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Bahama_B_C
12-06-2004, 08:11 PM
I am a newbie o this forum, and i am really glad i found it. I have a brown bottle i found in Nassau Harbor (Bahamas)during an excavation project.
I know it has to be very old because its deformed(I think, it doesnt look like its original shape) it wont stand properly on the shelf because the bottom isnt straight. Nassau used to be a mecca of pirate activity, and new world settlers reached here around the 1500's. there are no seams or markings on the bottle. Also you can see small ridges in the glass due to it being washed around for quite some time. any help anyone can offer me would be great.

thanks in advance

George

https://www.antique-bottles.net/upfiles/2943/Nl29634.jpg

https://www.antique-bottles.net/upfiles/2943/Oj26910.jpg

kumtow
12-06-2004, 11:10 PM
It is a handblown wine bottle circa 1790 - 1810. Most likely English in origin. They are usually very crude and misshapen which adds to their appeal to collectors. I recently bought one for $US45 in near mint condition.

PS. Looks like it is in it's original shape to me.

Bahama_B_C
12-07-2004, 06:44 PM
That sounds about right. I thought it was misshapen because i was always told glass is liquid not solid. like old windows in new england houses, where the glass gets thicker at the bottom from the force of gravity pulling it down.
On another note i also have some old cathedral bottles that were found in a wreck off of the island of Eleuthera, here in the Bahamas. I need to get some shots up cause i am very interested to know what they are worth, But i will do that in another post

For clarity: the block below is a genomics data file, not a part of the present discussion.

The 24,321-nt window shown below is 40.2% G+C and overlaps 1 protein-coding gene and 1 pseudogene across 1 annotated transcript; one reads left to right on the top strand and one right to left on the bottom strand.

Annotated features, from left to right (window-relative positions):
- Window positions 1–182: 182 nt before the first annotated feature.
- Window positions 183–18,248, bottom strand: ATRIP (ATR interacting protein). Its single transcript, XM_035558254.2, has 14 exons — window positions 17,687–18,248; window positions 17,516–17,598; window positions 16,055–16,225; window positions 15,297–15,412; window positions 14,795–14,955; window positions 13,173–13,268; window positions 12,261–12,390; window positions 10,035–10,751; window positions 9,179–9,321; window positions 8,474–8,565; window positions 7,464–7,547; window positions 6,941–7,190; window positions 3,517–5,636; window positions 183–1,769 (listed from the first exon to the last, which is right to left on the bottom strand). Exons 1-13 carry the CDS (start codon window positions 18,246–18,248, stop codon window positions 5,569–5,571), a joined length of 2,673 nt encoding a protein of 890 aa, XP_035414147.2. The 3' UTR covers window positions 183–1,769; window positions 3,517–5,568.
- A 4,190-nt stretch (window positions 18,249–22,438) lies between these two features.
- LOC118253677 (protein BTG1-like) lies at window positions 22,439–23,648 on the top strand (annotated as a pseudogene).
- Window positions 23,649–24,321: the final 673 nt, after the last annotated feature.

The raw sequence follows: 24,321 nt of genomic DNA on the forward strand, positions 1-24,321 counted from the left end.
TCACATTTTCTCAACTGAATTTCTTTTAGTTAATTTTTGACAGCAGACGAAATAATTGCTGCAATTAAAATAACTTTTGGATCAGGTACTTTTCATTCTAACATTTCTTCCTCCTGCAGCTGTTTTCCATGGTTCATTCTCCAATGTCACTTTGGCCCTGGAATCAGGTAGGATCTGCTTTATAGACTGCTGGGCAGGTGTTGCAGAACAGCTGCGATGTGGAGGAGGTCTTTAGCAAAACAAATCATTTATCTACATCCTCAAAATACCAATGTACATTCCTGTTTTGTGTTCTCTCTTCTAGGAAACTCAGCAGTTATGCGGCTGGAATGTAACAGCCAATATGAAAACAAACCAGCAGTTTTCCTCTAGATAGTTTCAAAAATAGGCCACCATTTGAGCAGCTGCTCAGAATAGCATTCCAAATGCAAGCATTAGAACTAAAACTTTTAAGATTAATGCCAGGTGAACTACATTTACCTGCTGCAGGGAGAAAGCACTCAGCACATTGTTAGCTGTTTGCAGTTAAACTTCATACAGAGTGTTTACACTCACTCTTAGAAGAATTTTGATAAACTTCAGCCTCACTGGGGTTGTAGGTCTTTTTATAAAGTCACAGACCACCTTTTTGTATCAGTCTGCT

Thanks again for the feedback

APOTHEHUTCH
12-07-2004, 07:47 PM
hello there, the reason your bottle looks deformed is simply because it was blown and handformed,and may have been cooled improperly or some other manufacture fault. But the most likly reason is because the bottle was blown -without- using a mold. and to get a wine bottle shape they were pushed down against a table when being made. if the glass was too warm at the bottom,the glass would flare out. as your bottle. if you had a bunch of these bottles you would notice that each one will vary slightly in height,width and all dimentions. i too have heard glass is a liquid.i also heard glass will lose its color (if it was colorized with a mineral). but both of these changes will occur over 1000s or 100,000s of years. not 100s. hope all this helps :)

kumtow
12-07-2004, 11:14 PM
Glass as a liquid and the force of gravity making it thicker at the bottom over a long period of time is a fallacy. This window glass was handblown into a large disk shape and then cut up into square/rectangular pieces to be framed into a window. Many collectors have a square piece of old window glass with the pontil in the centre. This centre piece was, of course, not used due to the pontil scar. As this glass was handblown, the thickness was not uniform. Once it was cut into squares/rectangles it was mounted with the thickest edge at the bottom. Over time, methods improved and the thickess differential became less. This has given the false impression that the glass slowly "flowed" as a liquid due to gravity over hundreds of years.
If glass flowed over hundreds of years all those bottles from the 18th century that we dig up would be deformed or even flat due to the pressures exerted by being buried under tonnes of earth. But they are not and I have dug many bottles that, for all intents and purposes are empty due to being buried upsidedown. [8|]